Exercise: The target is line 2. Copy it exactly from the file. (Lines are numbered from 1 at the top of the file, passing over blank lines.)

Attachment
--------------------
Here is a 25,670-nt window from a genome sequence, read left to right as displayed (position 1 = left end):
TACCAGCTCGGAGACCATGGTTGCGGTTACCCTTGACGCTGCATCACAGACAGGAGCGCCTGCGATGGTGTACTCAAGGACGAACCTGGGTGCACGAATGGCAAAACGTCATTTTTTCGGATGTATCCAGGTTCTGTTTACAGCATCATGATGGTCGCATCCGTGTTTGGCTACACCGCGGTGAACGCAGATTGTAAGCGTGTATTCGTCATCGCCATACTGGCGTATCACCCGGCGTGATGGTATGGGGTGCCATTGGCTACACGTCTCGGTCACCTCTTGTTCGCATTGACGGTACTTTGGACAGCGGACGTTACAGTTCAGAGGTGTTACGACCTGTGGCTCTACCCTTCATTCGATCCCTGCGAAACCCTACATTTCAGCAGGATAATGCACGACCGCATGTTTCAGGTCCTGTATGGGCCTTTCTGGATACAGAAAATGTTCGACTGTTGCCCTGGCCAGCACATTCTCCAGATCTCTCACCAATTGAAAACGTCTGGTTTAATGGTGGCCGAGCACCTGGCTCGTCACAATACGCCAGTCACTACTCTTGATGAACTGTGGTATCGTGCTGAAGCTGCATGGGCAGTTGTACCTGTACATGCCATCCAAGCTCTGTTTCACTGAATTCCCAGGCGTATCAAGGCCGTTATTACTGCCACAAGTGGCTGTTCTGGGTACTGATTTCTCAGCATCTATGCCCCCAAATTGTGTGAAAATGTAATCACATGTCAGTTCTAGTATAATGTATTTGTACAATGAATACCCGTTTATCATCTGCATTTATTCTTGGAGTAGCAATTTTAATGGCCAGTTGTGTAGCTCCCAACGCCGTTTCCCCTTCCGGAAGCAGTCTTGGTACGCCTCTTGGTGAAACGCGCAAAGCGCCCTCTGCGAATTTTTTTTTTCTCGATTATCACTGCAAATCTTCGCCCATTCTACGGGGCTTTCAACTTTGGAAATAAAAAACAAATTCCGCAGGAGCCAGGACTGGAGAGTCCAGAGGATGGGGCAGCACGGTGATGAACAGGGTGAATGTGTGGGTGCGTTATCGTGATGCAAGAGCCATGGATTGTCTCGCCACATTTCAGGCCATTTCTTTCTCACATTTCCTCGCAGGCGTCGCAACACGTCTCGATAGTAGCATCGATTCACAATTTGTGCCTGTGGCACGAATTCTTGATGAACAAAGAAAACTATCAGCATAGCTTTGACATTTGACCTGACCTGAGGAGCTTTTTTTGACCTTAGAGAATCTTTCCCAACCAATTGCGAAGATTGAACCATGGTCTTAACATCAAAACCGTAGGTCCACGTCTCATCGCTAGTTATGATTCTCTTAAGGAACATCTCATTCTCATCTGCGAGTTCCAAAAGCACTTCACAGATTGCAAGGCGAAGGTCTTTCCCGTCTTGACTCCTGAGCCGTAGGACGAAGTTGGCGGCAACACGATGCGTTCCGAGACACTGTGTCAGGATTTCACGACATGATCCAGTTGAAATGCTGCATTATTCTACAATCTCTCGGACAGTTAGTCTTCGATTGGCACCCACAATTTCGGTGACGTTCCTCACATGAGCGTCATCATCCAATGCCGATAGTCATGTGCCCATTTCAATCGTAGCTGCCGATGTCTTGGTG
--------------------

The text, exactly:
TACCAGCTCGGAGACCATGGTTGCGGTTACCCTTGACGCTGCATCACAGACAGGAGCGCCTGCGATGGTGTACTCAAGGACGAACCTGGGTGCACGAATGGCAAAACGTCATTTTTTCGGATGTATCCAGGTTCTGTTTACAGCATCATGATGGTCGCATCCGTGTTTGGCTACACCGCGGTGAACGCAGATTGTAAGCGTGTATTCGTCATCGCCATACTGGCGTATCACCCGGCGTGATGGTATGGGGTGCCATTGGCTACACGTCTCGGTCACCTCTTGTTCGCATTGACGGTACTTTGGACAGCGGACGTTACAGTTCAGAGGTGTTACGACCTGTGGCTCTACCCTTCATTCGATCCCTGCGAAACCCTACATTTCAGCAGGATAATGCACGACCGCATGTTTCAGGTCCTGTATGGGCCTTTCTGGATACAGAAAATGTTCGACTGTTGCCCTGGCCAGCACATTCTCCAGATCTCTCACCAATTGAAAACGTCTGGTTTAATGGTGGCCGAGCACCTGGCTCGTCACAATACGCCAGTCACTACTCTTGATGAACTGTGGTATCGTGCTGAAGCTGCATGGGCAGTTGTACCTGTACATGCCATCCAAGCTCTGTTTCACTGAATTCCCAGGCGTATCAAGGCCGTTATTACTGCCACAAGTGGCTGTTCTGGGTACTGATTTCTCAGCATCTATGCCCCCAAATTGTGTGAAAATGTAATCACATGTCAGTTCTAGTATAATGTATTTGTACAATGAATACCCGTTTATCATCTGCATTTATTCTTGGAGTAGCAATTTTAATGGCCAGTTGTGTAGCTCCCAACGCCGTTTCCCCTTCCGGAAGCAGTCTTGGTACGCCTCTTGGTGAAACGCGCAAAGCGCCCTCTGCGAATTTTTTTTTTCTCGATTATCACTGCAAATCTTCGCCCATTCTACGGGGCTTTCAACTTTGGAAATAAAAAACAAATTCCGCAGGAGCCAGGACTGGAGAGTCCAGAGGATGGGGCAGCACGGTGATGAACAGGGTGAATGTGTGGGTGCGTTATCGTGATGCAAGAGCCATGGATTGTCTCGCCACATTTCAGGCCATTTCTTTCTCACATTTCCTCGCAGGCGTCGCAACACGTCTCGATAGTAGCATCGATTCACAATTTGTGCCTGTGGCACGAATTCTTGATGAACAAAGAAAACTATCAGCATAGCTTTGACATTTGACCTGACCTGAGGAGCTTTTTTTGACCTTAGAGAATCTTTCCCAACCAATTGCGAAGATTGAACCATGGTCTTAACATCAAAACCGTAGGTCCACGTCTCATCGCTAGTTATGATTCTCTTAAGGAACATCTCATTCTCATCTGCGAGTTCCAAAAGCACTTCACAGATTGCAAGGCGAAGGTCTTTCCCGTCTTGACTCCTGAGCCGTAGGACGAAGTTGGCGGCAACACGATGCGTTCCGAGACACTGTGTCAGGATTTCACGACATGATCCAGTTGAAATGCTGCATTATTCTACAATCTCTCGGACAGTTAGTCTTCGATTGGCACCCACAATTTCGGTGACGTTCCTCACATGAGCGTCATCATCCAATGCCGATAGTCATGTGCCCATTTCAATCGTAGCTGCCGATGTCTTGGTG